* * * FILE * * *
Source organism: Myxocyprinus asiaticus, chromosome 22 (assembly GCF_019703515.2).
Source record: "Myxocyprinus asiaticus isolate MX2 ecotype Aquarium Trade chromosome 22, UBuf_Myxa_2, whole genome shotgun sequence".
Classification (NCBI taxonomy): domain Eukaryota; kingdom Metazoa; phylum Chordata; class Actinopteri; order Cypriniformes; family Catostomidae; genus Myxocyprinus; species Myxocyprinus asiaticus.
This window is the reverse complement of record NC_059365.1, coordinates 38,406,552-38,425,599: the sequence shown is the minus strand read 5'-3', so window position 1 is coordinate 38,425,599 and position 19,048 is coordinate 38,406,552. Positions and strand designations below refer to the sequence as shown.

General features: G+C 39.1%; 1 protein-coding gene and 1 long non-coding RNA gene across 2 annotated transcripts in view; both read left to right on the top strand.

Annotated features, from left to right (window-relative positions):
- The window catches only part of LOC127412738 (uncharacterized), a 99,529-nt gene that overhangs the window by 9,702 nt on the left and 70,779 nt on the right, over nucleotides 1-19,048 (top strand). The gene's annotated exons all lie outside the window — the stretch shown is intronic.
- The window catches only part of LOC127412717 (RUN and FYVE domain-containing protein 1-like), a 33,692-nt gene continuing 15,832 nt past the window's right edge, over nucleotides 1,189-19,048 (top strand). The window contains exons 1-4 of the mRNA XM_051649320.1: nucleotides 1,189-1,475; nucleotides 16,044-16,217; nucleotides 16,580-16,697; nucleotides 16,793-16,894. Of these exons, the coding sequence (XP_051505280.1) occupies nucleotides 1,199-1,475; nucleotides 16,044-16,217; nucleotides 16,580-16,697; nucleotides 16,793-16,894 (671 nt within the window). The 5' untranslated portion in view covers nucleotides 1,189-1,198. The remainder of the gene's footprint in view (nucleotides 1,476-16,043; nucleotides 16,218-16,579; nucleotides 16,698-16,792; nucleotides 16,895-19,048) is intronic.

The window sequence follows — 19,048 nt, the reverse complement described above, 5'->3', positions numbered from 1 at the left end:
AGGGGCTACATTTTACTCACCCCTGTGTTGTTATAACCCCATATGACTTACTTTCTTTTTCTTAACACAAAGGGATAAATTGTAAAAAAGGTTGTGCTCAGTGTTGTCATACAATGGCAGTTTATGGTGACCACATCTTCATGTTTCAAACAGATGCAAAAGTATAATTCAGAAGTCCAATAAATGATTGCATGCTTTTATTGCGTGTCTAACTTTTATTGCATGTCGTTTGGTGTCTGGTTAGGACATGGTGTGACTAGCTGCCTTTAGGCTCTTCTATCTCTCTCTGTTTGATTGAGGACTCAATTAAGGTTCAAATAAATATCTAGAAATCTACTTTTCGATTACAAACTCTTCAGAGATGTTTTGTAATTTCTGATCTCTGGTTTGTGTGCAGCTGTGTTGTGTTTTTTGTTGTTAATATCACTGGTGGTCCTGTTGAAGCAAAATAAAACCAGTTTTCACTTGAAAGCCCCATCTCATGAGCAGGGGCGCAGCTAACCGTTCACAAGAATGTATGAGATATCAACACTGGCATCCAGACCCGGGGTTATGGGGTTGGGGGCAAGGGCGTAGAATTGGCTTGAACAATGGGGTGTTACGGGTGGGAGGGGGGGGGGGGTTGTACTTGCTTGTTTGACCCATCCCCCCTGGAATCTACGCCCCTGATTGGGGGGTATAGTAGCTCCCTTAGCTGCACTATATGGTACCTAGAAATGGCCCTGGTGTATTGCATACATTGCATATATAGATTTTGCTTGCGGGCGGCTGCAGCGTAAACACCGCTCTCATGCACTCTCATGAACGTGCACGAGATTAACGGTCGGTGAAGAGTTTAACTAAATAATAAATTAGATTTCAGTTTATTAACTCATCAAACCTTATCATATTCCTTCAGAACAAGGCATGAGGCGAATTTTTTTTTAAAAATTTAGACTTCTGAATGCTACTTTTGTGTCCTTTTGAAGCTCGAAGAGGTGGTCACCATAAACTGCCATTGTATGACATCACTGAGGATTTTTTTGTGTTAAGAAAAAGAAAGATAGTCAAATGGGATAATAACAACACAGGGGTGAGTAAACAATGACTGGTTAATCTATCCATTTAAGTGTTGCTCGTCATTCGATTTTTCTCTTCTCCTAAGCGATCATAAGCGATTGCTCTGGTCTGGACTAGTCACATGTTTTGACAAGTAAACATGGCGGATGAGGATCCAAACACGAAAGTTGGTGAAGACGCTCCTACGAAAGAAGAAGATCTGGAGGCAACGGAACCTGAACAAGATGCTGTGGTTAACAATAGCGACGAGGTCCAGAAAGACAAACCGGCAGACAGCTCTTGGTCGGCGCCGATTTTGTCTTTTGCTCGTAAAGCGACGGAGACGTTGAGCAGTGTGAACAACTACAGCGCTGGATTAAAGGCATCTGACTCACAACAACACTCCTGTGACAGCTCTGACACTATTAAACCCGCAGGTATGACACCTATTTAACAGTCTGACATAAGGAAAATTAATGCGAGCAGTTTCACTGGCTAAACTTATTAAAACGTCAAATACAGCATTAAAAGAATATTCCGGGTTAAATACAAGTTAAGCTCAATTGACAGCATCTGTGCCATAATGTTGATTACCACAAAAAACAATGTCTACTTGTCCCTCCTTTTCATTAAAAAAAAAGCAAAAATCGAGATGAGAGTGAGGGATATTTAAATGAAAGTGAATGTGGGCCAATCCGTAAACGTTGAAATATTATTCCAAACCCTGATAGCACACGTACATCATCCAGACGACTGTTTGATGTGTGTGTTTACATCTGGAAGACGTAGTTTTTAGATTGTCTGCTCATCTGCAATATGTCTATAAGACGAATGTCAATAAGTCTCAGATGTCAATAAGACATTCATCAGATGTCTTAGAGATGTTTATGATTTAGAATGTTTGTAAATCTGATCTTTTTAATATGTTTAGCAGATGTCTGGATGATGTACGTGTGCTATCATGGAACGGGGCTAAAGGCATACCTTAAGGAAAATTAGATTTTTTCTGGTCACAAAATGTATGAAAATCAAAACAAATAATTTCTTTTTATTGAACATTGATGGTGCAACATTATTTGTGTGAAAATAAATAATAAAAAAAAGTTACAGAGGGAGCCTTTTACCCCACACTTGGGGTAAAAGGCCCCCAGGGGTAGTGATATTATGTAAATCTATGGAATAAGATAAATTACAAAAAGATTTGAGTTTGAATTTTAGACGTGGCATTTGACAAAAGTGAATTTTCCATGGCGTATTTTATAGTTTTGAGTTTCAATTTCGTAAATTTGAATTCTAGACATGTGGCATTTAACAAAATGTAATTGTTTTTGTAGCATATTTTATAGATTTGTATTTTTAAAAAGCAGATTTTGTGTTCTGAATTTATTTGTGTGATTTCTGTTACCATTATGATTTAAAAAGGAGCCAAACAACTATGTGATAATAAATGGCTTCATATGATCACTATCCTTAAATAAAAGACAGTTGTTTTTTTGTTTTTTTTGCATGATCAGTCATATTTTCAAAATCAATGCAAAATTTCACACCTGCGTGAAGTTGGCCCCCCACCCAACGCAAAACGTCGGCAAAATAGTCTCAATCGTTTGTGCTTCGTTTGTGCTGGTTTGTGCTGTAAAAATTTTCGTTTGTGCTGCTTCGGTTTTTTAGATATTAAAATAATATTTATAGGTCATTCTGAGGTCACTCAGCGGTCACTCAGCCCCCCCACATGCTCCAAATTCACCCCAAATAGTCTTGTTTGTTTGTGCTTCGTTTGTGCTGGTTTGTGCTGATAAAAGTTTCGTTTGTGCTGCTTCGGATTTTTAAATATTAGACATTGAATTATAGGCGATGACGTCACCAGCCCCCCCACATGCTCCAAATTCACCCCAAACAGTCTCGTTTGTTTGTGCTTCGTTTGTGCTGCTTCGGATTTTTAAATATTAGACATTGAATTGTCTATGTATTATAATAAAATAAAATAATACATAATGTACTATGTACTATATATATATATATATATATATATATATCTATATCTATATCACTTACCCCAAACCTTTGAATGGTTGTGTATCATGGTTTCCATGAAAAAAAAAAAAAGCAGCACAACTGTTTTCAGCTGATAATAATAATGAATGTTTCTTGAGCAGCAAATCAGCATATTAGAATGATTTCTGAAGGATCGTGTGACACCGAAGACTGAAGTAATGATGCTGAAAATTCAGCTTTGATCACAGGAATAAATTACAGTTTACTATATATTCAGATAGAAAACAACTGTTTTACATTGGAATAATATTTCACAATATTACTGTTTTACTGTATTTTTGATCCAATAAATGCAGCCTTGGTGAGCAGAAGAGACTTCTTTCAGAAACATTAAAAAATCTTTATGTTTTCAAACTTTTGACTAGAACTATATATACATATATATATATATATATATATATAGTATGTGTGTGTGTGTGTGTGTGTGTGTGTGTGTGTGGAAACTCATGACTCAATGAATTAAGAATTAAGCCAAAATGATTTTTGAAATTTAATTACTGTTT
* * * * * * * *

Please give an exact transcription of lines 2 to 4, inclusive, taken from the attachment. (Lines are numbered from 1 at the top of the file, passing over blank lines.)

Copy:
Source record: "Myxocyprinus asiaticus isolate MX2 ecotype Aquarium Trade chromosome 22, UBuf_Myxa_2, whole genome shotgun sequence".
Classification (NCBI taxonomy): domain Eukaryota; kingdom Metazoa; phylum Chordata; class Actinopteri; order Cypriniformes; family Catostomidae; genus Myxocyprinus; species Myxocyprinus asiaticus.
This window is the reverse complement of record NC_059365.1, coordinates 38,406,552-38,425,599: the sequence shown is the minus strand read 5'-3', so window position 1 is coordinate 38,425,599 and position 19,048 is coordinate 38,406,552. Positions and strand designations below refer to the sequence as shown.